top of page

The Dreaded Cyst After Total Ankle Replacement

There is much is to be discovered concerning cysts and total ankle arthroplasty, but we do know is that cysts may lead to aseptic loosening and failure.


Hip arthroplasty has connected peri-prosthetic cysts to the degree of porous ingrowth on the femoral stems (smooth versus porous). No previous study had chased this perspective in vertically stemmed, total ankle replacements, until recently: “A Study of Tibial Cyst Formation in Modular Stemmed Total Ankle Arthroplasty: Exploring a Possible Relationship to Smooth and Porous Coating on the Stem Segments.” This new research from the Orthopedic Foot & Ankle Center is available from the Journal of Foot & Ankle Surgery.


In a retrospective comparative cohort, the authors compared INBONE-2 stems with and without porous-coated stems to assess for any correlation with tibial cyst formation. The cohorts were matched based on radiographic follow-up, and the relative risk for reoperation was calculated.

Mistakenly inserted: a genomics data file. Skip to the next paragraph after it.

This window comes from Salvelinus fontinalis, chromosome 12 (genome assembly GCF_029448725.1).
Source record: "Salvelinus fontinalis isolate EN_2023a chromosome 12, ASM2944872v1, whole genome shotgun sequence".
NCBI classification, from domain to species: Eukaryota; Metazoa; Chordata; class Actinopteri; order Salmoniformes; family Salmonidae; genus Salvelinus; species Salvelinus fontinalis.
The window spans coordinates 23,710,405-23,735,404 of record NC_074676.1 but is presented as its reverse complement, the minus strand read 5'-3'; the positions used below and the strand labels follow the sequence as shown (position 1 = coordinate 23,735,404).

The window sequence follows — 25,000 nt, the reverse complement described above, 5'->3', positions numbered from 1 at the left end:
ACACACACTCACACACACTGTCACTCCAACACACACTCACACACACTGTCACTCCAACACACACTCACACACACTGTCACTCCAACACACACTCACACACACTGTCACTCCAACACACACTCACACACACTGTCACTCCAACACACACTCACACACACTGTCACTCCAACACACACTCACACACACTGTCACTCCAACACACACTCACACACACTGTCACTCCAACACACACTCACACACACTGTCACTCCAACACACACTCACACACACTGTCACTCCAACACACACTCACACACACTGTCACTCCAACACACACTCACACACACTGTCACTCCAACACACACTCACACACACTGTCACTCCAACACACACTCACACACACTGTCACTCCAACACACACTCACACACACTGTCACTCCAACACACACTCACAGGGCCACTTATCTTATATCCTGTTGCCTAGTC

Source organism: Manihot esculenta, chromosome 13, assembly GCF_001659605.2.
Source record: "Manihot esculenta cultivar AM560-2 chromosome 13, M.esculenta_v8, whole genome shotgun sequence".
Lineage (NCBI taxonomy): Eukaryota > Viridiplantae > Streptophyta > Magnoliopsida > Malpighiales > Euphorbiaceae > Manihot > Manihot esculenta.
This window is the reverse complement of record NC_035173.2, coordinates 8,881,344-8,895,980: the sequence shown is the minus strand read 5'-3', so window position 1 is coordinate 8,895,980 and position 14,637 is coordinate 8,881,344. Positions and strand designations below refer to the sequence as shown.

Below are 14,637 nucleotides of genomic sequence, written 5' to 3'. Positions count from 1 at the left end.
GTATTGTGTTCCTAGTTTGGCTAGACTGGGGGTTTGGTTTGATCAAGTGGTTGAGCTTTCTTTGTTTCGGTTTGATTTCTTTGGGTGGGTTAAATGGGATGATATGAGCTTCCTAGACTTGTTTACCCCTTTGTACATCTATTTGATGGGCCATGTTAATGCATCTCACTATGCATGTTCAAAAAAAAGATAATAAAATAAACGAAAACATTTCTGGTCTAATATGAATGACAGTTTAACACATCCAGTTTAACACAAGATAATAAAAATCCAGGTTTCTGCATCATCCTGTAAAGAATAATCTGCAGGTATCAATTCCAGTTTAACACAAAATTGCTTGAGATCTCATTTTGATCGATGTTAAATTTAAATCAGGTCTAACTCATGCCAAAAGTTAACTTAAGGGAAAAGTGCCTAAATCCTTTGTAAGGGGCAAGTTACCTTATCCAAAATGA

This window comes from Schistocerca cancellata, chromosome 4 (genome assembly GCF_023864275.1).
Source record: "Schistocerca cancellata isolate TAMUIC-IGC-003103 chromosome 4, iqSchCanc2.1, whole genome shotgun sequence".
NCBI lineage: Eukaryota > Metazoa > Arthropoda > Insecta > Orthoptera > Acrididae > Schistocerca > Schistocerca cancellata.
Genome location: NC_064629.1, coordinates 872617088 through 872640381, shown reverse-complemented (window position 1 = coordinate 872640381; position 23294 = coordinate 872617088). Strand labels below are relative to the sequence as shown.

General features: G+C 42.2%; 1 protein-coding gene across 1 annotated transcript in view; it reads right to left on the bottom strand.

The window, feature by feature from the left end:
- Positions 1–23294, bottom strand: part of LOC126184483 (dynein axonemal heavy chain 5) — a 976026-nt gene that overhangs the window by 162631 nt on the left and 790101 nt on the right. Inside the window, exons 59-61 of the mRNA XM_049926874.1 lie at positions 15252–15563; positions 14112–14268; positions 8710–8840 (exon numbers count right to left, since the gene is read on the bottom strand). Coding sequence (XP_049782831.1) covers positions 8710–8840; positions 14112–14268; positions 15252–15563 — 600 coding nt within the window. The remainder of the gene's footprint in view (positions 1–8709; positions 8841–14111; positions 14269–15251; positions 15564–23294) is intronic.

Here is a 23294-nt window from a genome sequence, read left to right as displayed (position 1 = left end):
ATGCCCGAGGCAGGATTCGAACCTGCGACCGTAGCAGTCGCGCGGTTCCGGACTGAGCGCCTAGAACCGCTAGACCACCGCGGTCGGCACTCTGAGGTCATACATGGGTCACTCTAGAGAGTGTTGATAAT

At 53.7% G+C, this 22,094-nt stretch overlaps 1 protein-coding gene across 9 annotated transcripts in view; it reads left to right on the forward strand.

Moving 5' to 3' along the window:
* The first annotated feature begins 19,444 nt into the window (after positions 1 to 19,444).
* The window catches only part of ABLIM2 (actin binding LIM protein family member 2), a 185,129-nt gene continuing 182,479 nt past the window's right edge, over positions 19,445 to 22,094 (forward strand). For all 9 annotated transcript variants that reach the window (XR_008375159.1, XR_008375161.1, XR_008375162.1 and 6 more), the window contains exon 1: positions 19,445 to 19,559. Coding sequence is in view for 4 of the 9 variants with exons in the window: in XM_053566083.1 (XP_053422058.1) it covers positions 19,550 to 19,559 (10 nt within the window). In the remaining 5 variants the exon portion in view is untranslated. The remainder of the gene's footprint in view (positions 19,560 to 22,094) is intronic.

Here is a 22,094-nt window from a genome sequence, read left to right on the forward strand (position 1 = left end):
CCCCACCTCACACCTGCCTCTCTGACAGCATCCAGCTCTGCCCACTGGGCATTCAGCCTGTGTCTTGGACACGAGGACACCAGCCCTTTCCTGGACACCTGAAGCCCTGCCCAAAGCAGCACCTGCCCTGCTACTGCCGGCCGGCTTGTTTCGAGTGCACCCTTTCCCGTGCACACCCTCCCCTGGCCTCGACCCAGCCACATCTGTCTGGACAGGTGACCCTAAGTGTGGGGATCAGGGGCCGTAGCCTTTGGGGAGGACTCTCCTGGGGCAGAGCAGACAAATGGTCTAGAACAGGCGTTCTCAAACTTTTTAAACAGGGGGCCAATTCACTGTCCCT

Overall, porous-coated stems proximally showed considerable bonding on radiographs and computed tomography scans, with cyst formation observed distally in proximity to the tibial tray (63% incidence), secondary to stress shielding. By comparison, the smooth stems did not show cyst formation.

In this study, the cysts were not associated with an adverse outcome and the relative risk reoperation (0.74) between the two was similar.

Recent Posts

See All

Joint Line Considerations in TAA

by Vince Vacketta, DPM The importance of restoring the native joint line has been well studied in TKA. As surgeons continue to work to improve total ankle arthroplasty (TAA) results, new research focu

Preoperative Patient Related Factors and TAR Outcomes

Some patients report poor health-related quality of life after undergoing total hip arthroplasty (THA). Gustafsson et al. conducted a study to determine which factors, at the time of initial diagnosis

Comments


FIX Masthead 2000x318 v2.jpg
bottom of page